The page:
By Steve Morris

“The world’s not that simple. Hard choices have to be made… people make compromises. Like I said, our guys did what they had to do for their families! 

Tell me the truth… What are you going to feel when you put a bullet in one of those men, Nick?”

That’s the infamous final page of Secret Warriors #4. It’s Nick’s response to a question from his fellow Howling Commando Gabe Jones, who is concerned about their upcoming attack on a station manned by former SHIELD Agents – agents who are now working for HAMMER under Norman Osborn. The men they’re going up against are still agents of the state – but their boss has changed, and they’ve chosen not to quit their jobs in protest. But Nick doesn’t care: as far as he’s concerned, those men have signed their death warrants, and he won’t hesitate to gun them down.

It’s a moment which cuts to the complicated heart of Secret Warriors as a run: is Nick Fury the good guy for going all scorched earth here, or is he a part of the problem? Just like when Ultimate Captain America made his joke about France, it’s a moment which wants readers to think that it’s funny and cool, but also morally ambiguous. Embraced satire, celebrating both sides. And as happened with Millar and Hitch before, the readership seemed to largely ignore the whole “morally ambiguous” bit. As Norman Osborn is unquestionably the villain, it seems that most readers simply went along with Fury’s decision to kill his formerly loyal agents. Agents who, as a reminder, were in that job because he abandoned them in a previous story, and they couldn’t afford to quit their job on a moral principle. 

“One rule for me, one rule for thee”, Nick?

But it also rules. That’s the thing about Fury, which the series itself struggles to resolve. Over the course of the story he sees almost all his Howling Commandos killed off, his Secret Warriors splinter, his long-term love interest turn against him for good, and his son dies in action. And at the end of the day he stands in front of Captain America’s statue, shares some thoughts and grimaces, and then goes back on his mission. He takes on the burden of guilt without ever expressing it, so readers never have a moment to reflect on the bad he’s done in the process of doing good.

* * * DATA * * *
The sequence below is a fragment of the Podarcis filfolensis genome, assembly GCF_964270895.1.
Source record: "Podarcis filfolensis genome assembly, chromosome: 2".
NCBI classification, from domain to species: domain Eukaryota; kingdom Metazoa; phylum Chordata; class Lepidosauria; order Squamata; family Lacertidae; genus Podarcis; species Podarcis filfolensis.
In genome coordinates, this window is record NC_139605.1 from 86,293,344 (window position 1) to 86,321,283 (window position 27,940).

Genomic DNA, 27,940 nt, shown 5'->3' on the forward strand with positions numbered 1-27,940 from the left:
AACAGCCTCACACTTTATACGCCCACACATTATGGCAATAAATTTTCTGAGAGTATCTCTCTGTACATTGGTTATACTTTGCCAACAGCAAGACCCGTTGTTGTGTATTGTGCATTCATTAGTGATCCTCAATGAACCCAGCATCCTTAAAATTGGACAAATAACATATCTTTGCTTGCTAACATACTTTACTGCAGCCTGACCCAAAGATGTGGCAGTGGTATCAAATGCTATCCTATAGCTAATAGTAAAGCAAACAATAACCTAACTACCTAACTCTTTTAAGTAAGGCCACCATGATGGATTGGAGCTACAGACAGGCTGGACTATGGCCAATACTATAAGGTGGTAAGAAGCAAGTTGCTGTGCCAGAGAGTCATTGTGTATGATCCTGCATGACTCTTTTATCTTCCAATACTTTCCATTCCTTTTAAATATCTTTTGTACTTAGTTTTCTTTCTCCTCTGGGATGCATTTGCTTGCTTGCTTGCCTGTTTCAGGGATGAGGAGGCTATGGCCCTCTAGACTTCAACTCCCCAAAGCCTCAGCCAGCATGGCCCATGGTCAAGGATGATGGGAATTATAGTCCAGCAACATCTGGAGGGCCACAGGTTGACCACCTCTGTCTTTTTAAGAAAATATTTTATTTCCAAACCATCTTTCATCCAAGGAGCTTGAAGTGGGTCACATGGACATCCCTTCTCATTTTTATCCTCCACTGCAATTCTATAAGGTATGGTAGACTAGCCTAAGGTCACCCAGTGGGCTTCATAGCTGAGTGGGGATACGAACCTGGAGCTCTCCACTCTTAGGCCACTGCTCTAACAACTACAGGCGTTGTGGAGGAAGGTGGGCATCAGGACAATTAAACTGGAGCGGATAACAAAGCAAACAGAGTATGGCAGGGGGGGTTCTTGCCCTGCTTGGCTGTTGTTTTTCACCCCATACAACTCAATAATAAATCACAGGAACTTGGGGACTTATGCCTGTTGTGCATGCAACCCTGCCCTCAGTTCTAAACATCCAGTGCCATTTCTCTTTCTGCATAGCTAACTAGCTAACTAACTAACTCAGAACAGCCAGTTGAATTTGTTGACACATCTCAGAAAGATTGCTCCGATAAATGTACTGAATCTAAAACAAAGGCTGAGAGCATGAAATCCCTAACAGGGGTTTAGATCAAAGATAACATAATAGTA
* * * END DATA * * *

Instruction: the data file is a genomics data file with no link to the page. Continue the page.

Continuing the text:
He’s clearly part of the overall problem – some would argue that culpability is the entire point of having a military complex – but his Clint Eastwood-esque black and white approach squares him solely into the “hero” mould, tricking readers into following the character’s own binary approach to the world. There’s good guys and there’s bad guys. It’s the job of the good guys to shoot the bad, whoever they may be. 

And that “one rule for me, one rule for thee” mentality means that sure, he is going to spring the villainous Contessa from prison at the end of the series simply because he wants to. But it’s again delivered in such a cool way that readers are encouraged to celebrate something that is, by most reckonings, slight treason. But that’s the thing about Nick Fury: there’s nobody cool enough to call him out on his bullshit. Nobody can make him feel anything he doesn’t want to.


Secret Warriors #4 “Agent of Nothing, Part 4”
Writers: Jonathan Hickman and Brian Michael Bendis
Penciller and Inker: Stefano Caselli
Colourist: Daniele Rudoni
Letterer: Dave Lanphear


Steve Morris runs this site! Having previously written for sites including The Beat, ComicsAlliance, CBR and The MNT, he can be found on Twitter here. He’s a bunny.


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